BE: In some ways the answer is not very many, and it happens through idiosyncratic accidents. On Rogernomics, I was in a particular position where I really had no choice. If you were writing, if you were making regular public comment on economics, you took on Rogernomics because it was not a well-thought-through policy. Lots of my colleagues would say today that they were against it too but they didn’t have the platform and they didn’t choose to look for a platform. So my guess is that ‘public intellectuals’ properly defined are a very idiosyncratic group. That reflects the nature of New Zealand, and that we’re small society; so even if we weren’t anti-intellectual we would still have an enormous amount of trouble having a proper debate. We are still a society which is very nervous of having proper debates, we are very nervous of intellectual excellence. It’s not what we say but it’s what we do. I was at the ‘Knowledge Wave’ conference in February 2003. If there was one thing that was clear it was that almost none of the New Zealand speakers were top-flight intellectuals, and none of them were engaging with some very good overseas intellectuals. There was very little opportunity for public debate.
LS: Can a public intellectual be independent? Bruce Jesson, someone whom I know you admire, wrote: ‘an intellectual serves society best by maintaining a position of critical independence’. So is it possible for an intellectual to be committed to an established ideology – can there be a Catholic or a Marxist intellectual? Was Bruce Jesson an independent intellectual in that sense?
BE: An intellectual always has an intellectual framework, a conceptual framework, and it may be Marxist, or Catholic, or feminist, or whatever. So, in that sense, of course you have an ideology. I belong to the tradition of intellectuals who are very conscious that you’re continually making assumptions. Because there are so few intellectuals in New Zealand, I’m in continuous critical dialogue with myself. What Bruce was talking about there was quite interesting. For a while he was the head of the Auckland Regional Trust, and he got into difficulties with the conflict between the public intellectual and the public servant. Going back to the Fish definition, one could think of, for instance, the Prime Minister as a public intellectual, but the public intellectual, in the Jesson sense, has to be independent of the forces that are dominating society, to be able to stand back critically and say that’s wrong or that’s right in a way that the Prime Minister cannot. I think that’s what Bruce was saying, he was talking about the need to be independent of the various pressures in society, to not be committed to any particular group.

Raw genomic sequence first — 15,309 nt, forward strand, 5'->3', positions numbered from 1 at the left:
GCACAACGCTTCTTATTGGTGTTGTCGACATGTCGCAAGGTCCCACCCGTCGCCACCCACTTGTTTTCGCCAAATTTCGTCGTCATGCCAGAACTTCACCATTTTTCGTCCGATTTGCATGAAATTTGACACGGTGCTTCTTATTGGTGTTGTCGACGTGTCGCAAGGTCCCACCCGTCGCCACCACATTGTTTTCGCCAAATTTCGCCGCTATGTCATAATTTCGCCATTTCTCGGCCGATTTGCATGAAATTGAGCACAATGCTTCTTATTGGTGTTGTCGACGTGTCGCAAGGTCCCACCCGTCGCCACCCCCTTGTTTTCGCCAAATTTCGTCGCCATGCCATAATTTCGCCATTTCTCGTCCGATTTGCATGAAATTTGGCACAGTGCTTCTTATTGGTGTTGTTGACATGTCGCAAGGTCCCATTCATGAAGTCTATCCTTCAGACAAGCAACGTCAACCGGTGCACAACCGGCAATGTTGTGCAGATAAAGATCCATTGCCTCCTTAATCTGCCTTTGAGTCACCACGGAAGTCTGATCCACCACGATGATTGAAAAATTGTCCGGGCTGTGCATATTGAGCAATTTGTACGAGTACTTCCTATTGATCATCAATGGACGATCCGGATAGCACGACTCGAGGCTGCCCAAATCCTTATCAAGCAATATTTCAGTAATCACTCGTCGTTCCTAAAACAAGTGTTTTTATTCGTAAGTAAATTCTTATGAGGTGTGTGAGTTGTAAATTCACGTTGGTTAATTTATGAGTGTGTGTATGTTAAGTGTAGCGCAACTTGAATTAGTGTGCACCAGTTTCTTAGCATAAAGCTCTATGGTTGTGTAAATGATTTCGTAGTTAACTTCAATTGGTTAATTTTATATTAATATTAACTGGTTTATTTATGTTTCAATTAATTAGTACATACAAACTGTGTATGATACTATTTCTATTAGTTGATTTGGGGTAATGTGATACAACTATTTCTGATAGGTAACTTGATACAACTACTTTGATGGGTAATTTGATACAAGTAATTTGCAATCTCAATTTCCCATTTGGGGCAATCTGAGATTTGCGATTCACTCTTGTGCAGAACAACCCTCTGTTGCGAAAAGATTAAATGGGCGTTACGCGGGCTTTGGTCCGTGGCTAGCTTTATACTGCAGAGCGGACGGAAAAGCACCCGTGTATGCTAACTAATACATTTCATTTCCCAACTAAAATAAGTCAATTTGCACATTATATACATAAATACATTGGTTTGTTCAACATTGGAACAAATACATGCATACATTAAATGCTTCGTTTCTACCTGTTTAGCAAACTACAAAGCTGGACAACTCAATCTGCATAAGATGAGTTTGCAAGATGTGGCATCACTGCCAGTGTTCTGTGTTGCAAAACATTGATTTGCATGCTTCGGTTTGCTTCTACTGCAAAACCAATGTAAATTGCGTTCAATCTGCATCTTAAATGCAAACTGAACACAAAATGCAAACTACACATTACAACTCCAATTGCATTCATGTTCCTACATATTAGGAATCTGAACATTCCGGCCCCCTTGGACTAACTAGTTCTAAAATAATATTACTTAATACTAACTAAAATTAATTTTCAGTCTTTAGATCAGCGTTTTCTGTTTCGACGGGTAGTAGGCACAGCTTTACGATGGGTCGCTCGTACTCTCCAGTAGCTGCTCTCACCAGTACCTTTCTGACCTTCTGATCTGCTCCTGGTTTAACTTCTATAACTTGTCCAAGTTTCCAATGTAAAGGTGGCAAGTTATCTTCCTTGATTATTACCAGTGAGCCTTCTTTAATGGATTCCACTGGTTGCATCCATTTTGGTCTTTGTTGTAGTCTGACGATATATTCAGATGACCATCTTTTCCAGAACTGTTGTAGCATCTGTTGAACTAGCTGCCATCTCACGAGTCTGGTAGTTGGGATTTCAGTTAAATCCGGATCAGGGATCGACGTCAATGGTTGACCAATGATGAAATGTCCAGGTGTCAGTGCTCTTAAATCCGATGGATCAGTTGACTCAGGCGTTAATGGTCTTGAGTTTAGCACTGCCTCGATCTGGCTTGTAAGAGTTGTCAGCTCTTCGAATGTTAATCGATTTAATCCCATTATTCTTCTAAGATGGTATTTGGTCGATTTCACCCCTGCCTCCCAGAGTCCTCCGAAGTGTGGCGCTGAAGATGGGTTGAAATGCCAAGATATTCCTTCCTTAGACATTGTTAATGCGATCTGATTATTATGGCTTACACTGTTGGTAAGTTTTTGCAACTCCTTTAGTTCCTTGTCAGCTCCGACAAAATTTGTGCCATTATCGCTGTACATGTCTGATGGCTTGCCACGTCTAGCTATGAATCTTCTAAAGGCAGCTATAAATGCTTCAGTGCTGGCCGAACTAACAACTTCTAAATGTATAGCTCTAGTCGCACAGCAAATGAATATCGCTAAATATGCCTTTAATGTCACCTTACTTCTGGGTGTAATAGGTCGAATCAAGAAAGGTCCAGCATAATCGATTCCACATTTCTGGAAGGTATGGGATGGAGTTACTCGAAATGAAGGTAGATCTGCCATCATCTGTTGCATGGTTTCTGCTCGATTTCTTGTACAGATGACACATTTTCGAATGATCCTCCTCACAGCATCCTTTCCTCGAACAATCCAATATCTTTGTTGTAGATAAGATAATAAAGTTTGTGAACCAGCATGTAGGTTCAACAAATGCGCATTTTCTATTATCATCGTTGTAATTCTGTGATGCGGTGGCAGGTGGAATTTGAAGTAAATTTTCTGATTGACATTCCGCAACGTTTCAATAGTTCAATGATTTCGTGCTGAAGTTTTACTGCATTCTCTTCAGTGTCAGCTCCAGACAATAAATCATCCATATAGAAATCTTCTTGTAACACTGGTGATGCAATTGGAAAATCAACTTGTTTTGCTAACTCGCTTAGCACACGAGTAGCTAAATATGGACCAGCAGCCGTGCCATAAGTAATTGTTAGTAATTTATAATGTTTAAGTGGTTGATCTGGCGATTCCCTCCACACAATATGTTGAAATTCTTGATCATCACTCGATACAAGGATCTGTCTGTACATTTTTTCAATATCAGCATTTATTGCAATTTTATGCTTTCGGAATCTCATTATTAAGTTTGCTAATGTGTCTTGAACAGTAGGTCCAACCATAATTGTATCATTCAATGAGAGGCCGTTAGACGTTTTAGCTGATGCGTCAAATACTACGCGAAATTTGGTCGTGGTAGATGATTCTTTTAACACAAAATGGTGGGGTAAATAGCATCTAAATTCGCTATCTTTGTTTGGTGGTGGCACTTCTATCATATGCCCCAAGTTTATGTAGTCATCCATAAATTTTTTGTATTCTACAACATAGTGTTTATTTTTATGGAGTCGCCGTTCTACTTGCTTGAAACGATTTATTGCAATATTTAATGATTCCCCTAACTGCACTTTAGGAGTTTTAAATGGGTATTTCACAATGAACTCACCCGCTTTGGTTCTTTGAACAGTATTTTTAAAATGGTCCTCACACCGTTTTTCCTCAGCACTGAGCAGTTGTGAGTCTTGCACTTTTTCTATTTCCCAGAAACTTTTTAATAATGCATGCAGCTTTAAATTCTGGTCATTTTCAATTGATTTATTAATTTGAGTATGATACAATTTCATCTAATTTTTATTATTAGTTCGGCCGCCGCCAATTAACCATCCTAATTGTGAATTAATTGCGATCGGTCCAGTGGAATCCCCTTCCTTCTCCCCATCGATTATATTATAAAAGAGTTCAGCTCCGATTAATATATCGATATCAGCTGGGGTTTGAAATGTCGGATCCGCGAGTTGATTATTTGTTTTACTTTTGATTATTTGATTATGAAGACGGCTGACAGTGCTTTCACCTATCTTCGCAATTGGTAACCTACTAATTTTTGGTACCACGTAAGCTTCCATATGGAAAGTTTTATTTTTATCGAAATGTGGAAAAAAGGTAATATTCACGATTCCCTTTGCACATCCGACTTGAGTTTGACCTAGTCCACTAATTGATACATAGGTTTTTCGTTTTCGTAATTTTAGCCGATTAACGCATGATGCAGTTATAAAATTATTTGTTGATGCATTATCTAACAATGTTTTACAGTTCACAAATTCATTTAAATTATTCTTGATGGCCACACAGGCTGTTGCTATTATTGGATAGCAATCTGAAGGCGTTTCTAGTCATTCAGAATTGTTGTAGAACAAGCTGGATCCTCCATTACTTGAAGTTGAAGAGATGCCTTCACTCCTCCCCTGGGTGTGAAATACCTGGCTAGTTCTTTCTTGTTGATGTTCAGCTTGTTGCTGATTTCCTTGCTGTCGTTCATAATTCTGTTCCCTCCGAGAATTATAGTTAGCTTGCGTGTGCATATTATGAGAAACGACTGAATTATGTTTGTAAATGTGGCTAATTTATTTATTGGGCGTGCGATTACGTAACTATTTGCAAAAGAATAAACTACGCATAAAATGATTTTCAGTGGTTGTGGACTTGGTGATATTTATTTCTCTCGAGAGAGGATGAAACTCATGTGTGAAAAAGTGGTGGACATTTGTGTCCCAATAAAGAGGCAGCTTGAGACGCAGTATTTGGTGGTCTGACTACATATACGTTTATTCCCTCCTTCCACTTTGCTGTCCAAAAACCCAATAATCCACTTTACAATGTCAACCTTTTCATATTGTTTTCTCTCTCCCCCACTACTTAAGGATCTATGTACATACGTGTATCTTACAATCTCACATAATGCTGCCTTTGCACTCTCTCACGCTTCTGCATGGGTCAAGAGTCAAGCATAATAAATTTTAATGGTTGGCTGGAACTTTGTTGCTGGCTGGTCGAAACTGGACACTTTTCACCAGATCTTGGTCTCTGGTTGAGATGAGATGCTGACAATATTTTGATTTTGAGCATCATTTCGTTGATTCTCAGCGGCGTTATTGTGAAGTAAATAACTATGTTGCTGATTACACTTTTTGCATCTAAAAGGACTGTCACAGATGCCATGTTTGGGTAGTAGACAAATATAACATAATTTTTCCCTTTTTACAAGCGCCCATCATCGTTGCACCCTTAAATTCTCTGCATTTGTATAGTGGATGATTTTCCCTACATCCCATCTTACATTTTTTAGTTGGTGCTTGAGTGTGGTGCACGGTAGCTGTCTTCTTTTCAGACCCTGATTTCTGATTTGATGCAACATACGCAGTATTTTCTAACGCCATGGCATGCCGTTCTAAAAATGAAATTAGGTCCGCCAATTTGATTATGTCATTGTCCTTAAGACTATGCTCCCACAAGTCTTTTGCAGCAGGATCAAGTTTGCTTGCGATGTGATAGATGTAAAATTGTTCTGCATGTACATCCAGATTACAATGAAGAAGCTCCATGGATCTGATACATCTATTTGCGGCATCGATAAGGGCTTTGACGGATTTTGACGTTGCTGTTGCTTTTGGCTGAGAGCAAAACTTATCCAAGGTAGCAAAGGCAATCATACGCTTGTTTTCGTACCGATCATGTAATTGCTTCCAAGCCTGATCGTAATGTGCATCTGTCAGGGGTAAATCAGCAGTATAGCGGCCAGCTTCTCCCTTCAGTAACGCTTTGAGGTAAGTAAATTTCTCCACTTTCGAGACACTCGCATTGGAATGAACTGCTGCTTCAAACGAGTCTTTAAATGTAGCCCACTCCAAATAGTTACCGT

LS: What about the nature of the public space that intellectuals occupy. How do you gain access to that space? How does one become a public intellectual in that sense and where does that public space for new ideas and debate come from?
BE: The problem is where fora exist. I happen to be very privileged in that I have fortnightly column in the Listener. But there are not a lot of fora, and in some respects the fora have been reduced. That’s partly tied up with the way things have been changing in the last twenty or thirty years. It’s also tied up with very deliberate strategies to reduce fora. It’s not generally known, but I have this documented, that in the early 1990s there were representatives of major pressure groups who were going around newspaper and magazine editors saying you shouldn’t use certain people, shouldn’t give space to certain people; some of the editors appear to have caved in. One woman wrote to me and said that she believed that one newspaper actually had a list of people that were banned, and she was on it and she said I was on it. Over the last twenty years there has been a dumbing down. The sort of place where I see it most is that public debate has shifted from hard copy to television and radio. There’s clearly less and less public debate going on in the print media. I don’t think that’s just because they responded to the pressures mentioned earlier. They’ve actually become less committed to open debate. Blog discussion groups and the like on the web have become increasingly important. During the 2005 election, some were much more lively and more interesting than the formal media, which tended to provide facts laced with stodgy, self-important non-comment.